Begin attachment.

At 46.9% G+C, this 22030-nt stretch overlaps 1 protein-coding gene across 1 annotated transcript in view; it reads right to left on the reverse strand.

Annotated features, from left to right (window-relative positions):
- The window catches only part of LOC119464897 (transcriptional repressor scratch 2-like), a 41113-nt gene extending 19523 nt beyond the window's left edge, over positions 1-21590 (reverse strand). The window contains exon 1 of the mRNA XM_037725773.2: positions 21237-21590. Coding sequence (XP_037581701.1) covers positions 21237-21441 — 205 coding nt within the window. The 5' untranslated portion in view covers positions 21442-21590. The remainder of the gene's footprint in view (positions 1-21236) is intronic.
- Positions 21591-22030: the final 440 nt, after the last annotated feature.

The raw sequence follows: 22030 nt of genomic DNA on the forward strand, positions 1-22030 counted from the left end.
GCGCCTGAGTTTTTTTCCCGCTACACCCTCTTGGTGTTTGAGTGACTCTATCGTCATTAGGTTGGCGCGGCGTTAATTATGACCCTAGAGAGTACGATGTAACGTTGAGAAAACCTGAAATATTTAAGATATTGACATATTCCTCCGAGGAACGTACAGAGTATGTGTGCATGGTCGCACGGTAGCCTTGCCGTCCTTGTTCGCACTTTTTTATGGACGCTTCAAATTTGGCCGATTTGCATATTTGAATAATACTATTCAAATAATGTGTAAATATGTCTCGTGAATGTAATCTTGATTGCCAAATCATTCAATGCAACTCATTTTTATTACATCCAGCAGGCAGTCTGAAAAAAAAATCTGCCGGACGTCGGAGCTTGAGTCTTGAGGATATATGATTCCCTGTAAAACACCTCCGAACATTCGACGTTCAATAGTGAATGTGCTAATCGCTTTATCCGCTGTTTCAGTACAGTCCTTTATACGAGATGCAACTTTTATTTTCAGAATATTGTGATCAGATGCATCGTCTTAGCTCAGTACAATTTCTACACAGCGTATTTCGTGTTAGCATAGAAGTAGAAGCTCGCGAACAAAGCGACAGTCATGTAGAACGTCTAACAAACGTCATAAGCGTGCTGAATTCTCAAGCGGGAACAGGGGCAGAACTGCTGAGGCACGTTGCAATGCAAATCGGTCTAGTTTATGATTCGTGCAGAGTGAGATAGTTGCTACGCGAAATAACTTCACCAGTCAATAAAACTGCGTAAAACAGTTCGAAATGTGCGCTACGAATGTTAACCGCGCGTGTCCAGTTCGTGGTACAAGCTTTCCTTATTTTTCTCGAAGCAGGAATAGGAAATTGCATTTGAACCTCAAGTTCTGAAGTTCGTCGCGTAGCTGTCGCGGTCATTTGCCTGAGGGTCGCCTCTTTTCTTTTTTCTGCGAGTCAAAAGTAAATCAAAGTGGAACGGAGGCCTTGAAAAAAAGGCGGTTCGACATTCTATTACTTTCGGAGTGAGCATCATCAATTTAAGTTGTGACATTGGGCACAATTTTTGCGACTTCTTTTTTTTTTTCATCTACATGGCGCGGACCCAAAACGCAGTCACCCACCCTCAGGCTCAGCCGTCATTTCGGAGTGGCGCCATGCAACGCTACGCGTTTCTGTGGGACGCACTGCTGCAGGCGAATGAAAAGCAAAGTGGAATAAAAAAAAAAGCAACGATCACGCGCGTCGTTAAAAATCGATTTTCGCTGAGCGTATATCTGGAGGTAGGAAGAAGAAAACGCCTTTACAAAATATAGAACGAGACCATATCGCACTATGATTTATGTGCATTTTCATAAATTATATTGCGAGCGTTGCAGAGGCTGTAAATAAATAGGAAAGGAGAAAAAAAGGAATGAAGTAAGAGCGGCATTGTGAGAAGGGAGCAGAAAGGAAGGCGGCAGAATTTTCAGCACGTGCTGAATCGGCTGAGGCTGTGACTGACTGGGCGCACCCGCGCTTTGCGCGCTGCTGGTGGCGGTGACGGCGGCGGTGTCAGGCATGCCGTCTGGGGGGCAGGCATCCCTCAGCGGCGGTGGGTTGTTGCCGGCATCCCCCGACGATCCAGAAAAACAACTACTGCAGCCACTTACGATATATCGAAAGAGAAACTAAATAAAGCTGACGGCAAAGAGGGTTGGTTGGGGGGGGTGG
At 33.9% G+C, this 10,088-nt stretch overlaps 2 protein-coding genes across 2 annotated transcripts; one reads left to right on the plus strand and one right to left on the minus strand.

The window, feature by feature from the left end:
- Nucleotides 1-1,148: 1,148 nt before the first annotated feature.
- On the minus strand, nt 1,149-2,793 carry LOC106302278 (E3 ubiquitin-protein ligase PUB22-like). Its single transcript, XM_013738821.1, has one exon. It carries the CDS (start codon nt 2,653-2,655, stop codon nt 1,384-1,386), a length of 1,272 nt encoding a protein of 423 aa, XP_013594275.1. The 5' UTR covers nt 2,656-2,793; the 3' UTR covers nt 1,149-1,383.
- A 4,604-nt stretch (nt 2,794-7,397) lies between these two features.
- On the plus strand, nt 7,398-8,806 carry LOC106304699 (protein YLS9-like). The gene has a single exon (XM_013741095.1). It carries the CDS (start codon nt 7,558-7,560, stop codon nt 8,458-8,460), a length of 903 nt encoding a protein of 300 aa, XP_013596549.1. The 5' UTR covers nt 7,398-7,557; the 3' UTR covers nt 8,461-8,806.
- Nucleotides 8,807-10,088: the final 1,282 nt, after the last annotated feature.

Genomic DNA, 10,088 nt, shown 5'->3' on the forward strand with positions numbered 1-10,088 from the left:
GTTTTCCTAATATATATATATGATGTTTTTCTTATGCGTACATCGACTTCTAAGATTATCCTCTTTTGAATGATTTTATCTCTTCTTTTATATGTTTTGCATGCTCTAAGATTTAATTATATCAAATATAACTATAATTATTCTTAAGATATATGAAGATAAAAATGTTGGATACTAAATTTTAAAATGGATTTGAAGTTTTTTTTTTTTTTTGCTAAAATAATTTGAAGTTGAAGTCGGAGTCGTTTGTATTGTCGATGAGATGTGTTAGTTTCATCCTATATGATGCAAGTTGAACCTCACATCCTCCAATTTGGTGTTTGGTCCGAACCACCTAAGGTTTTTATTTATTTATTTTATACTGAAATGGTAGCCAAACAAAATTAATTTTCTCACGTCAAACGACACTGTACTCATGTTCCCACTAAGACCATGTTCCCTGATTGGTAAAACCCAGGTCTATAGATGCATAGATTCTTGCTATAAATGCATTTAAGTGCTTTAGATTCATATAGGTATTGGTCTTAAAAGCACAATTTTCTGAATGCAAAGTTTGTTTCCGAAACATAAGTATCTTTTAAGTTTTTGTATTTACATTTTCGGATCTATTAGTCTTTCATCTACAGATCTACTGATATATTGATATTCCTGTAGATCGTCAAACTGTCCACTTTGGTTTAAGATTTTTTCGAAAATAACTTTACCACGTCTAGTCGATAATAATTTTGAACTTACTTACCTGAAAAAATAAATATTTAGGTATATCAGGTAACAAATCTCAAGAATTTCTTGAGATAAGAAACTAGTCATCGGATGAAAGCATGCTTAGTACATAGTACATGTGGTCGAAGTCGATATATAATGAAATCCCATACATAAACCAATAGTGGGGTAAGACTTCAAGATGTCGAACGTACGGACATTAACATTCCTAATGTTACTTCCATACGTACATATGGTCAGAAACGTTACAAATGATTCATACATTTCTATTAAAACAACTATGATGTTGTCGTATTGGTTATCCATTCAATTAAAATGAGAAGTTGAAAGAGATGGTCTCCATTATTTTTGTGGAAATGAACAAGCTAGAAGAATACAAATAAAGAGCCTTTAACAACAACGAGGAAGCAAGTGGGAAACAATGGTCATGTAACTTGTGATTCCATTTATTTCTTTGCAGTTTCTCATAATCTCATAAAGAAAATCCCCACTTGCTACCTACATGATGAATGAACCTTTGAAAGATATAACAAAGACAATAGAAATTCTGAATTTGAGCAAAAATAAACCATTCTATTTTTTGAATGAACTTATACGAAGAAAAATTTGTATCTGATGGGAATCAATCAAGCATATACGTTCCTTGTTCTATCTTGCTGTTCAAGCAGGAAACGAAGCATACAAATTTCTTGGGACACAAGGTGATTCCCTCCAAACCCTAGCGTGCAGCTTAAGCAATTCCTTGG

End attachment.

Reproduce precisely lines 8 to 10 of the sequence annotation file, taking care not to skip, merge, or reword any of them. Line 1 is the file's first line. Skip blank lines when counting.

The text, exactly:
The window, feature by feature from the left end:
- Nucleotides 1-1,148: 1,148 nt before the first annotated feature.
- On the minus strand, nt 1,149-2,793 carry LOC106302278 (E3 ubiquitin-protein ligase PUB22-like). Its single transcript, XM_013738821.1, has one exon. It carries the CDS (start codon nt 2,653-2,655, stop codon nt 1,384-1,386), a length of 1,272 nt encoding a protein of 423 aa, XP_013594275.1. The 5' UTR covers nt 2,656-2,793; the 3' UTR covers nt 1,149-1,383.